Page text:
More Than 25% of Workforce Describes Itself as Depressed Due to COVID-19

More Than 25% of Workforce Describes Itself as Depressed Due to COVID-19

March 24, 2021
“Organizations, more than ever, must respond to all facets of the individual, from the physical to the emotional, and address some of the new stressors that have emerged over the past year," says Gartner study.

Depression, which has been recognized as a prevalent condition, has become more pervasive due to the pandemic. A Gartner, Inc. survey of more than 5,000 employees conducted in the fourth quarter of 2020 found that more than one-quarter of the workforce (29%) described itself as depressed as a result of the  COVID-19 pandemic.

Employers are responding and offer programs that employees are utilizing. According to the survey, 49% of employees who reported their organization offers a mental well-being program participated in it in 2020.

“The need for well-being support has skyrocketed since the pandemic struck, giving organizations a new mandate to offer more and better programs,” said Carolina Valencia, vice president in the Gartner HR practice said in a statement. “Organizations, more than ever, must respond to all facets of the individual, from the physical to the emotional, and address some of the new stressors that have emerged over the past year.”

When evaluating their organization’s well-being initiatives, Garners offers these points for consideration:

Commit to Help Employees Cope with Stress Factors, Even Post-Pandemic

In response to the challenges brought on by the pandemic, most organizations took emergency measures to support their staff. Gartner research found 87% of businesses provided flexible work hours to employees acting as caregivers for family members. Additionally, 26% gave employees paid time off (PTO) for childcare and 21% gave PTO for eldercare.

Additionally, a Gartner survey of 50 HR leaders revealed 64% of companies provided a new well-being offering to support their staff, while 34% of companies expanded access to their existing offerings.

Yet, only one-quarter of organizations report that they plan to maintain the programs introduced during the pandemic for the foreseeable future. HR leaders should consider sustaining programs beyond the pandemic due to the financial difficulties and lingering stress that will persist even after the outbreak subsides.

Personalize Support to Meet Diverse Employee Needs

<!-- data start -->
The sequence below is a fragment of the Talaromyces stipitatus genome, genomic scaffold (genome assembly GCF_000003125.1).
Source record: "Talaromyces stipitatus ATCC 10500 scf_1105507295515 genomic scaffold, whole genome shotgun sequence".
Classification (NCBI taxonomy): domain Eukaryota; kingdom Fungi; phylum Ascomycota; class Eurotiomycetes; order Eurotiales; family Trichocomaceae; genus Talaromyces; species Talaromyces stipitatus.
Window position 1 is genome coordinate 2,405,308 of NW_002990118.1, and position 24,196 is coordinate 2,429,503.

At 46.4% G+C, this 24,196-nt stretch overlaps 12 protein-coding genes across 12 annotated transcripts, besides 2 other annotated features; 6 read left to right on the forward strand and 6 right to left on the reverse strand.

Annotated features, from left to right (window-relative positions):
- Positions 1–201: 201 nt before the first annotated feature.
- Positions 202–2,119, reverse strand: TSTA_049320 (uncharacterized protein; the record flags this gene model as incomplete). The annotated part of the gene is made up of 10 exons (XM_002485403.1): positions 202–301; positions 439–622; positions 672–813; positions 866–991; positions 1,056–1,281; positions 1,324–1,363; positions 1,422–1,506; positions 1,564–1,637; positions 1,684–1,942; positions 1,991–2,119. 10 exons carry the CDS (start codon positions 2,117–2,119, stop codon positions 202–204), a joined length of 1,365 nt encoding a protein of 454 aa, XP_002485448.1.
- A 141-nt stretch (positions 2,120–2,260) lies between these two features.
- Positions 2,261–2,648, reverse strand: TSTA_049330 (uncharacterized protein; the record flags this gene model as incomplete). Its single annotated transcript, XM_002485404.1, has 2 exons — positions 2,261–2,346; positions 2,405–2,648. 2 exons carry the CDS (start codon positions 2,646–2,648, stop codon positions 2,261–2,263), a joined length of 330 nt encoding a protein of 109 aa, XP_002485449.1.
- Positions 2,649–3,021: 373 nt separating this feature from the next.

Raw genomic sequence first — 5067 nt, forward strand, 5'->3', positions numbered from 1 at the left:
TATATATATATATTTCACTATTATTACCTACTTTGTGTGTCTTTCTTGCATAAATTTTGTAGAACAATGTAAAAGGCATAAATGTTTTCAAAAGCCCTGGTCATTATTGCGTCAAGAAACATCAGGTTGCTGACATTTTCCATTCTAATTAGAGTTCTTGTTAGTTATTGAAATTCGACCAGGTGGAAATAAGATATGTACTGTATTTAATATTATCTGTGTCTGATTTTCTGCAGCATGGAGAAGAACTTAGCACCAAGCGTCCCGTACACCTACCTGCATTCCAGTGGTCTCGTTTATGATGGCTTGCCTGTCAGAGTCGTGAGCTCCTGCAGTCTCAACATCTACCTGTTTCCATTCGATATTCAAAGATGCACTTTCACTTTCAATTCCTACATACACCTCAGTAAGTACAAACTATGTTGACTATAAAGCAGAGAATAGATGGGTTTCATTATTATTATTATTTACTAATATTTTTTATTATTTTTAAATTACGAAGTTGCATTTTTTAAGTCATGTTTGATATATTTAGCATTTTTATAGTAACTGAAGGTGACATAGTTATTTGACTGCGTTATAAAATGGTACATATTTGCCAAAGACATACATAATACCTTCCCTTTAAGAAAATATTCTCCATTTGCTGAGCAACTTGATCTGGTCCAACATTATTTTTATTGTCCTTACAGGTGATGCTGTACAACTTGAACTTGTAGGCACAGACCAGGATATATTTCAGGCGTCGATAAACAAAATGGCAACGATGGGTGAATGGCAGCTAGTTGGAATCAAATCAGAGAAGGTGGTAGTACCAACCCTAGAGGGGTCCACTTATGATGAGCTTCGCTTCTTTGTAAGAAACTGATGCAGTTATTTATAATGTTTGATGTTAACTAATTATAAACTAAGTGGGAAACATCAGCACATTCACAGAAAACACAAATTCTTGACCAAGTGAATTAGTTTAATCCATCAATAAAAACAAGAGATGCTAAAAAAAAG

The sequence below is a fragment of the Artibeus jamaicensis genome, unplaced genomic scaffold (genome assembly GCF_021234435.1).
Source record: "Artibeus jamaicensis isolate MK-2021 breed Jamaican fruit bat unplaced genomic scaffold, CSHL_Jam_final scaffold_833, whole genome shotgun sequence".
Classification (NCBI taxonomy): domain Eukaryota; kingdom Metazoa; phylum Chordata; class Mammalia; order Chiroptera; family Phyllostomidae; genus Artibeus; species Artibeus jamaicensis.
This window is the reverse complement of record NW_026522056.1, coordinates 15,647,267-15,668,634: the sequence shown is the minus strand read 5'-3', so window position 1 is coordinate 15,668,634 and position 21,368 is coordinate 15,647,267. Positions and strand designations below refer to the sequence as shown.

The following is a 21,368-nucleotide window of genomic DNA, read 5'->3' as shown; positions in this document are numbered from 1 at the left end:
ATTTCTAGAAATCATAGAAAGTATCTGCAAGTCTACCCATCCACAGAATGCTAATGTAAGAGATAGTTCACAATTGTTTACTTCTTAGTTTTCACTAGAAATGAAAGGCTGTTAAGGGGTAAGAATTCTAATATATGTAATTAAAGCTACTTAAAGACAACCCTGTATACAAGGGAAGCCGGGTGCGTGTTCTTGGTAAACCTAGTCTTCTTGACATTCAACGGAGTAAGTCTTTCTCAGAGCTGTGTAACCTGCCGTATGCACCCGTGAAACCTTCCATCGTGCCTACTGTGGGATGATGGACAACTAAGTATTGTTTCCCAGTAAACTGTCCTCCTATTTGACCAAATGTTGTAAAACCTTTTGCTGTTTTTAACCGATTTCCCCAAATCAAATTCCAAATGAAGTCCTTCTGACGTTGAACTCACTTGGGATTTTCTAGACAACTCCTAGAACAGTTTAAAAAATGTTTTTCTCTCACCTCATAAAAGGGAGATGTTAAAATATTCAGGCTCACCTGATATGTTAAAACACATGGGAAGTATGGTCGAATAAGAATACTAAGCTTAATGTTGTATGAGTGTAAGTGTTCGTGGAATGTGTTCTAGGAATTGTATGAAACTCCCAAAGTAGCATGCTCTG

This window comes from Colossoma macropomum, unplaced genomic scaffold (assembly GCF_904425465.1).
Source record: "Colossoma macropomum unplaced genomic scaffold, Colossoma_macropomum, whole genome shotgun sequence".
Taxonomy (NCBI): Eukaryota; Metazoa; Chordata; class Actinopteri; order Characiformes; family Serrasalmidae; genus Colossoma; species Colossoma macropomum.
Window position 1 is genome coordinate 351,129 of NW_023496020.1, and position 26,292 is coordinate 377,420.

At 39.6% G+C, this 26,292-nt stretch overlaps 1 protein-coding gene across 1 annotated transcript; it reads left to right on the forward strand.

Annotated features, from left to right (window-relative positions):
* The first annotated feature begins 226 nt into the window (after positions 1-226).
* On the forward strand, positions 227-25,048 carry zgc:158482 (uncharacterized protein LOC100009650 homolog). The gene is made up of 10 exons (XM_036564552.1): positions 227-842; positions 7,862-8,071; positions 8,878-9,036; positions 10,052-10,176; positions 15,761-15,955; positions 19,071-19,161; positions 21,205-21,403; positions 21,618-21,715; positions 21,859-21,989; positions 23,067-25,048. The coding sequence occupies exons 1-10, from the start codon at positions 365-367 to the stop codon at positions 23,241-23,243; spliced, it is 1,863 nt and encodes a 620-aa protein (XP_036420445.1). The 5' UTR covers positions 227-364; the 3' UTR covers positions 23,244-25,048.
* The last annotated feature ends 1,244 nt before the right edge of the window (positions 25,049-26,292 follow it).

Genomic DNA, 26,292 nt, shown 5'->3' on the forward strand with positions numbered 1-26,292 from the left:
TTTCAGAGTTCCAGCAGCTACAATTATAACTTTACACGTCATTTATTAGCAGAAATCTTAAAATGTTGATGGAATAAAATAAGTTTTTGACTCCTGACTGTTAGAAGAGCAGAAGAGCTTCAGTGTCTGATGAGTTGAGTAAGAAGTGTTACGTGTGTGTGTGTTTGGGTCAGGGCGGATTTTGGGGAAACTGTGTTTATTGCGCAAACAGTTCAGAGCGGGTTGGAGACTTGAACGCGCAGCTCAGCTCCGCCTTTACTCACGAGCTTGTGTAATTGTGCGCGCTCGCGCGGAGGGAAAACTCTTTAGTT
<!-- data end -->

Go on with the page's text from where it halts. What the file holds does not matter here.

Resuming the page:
To address the varying needs of employees, organizations must ensure there is alignment between the support they offer and the demand from employees. However, according to Gartner research less than half of employees (46%) feel that their organization’s well-being programs are personalized. To mitigate this, organizations can take specific steps to achieve alignment between support and demand – such as offering more choices. Currently, only 19% of employees working for organizations with mental well-being programs report having access to five or more offerings.

In addition, HR leaders should give employees tools to navigate challenging moments on their own at the right moment. One tactic successful organizations are utilizing is encouraging employees to self-assess their well-being. Doing so facilitates employees to easily benchmark themselves, map out a development plan to enhance their well-being and hold themselves accountable for their wellness. More importantly, it encourages employees to seek out offerings the organization already provides.

Establish Programs, Processes and Guidance to Enable Discussions

While the COVID-19 pandemic was an anomaly, disruptions are increasingly common and organizations must be equipped to support the well-being of employees.

HR leaders need to establish programs, processes and guidance in advance of whatever unexpected event comes next. These efforts should empower – but not force – employees to discuss subjects they may otherwise be nervous to bring up, including mental health challenges, resolving tension between employees and emotional health issues.

Gartner research reveals only about half of employees (49%) agree their manager understands their problems and needs. To address this, HR leaders can provide easy-to-understand information that define the level of involvement managers are expected to have when supporting their employees with mental and emotional health issues.

“The COVID-19 pandemic has made it clear to employers and employees that work and life cannot be treated as two separate constructs,” said Valencia. “If employers help support employees with all aspects of their health during turbulent times more effectively, not only do they have better lives, but they perform at a higher level In fact, organizations that provide holistic well-being support can boost employee discretionary effort by 21%, twice as much as companies that provide only traditional (physical and financial) programs.”

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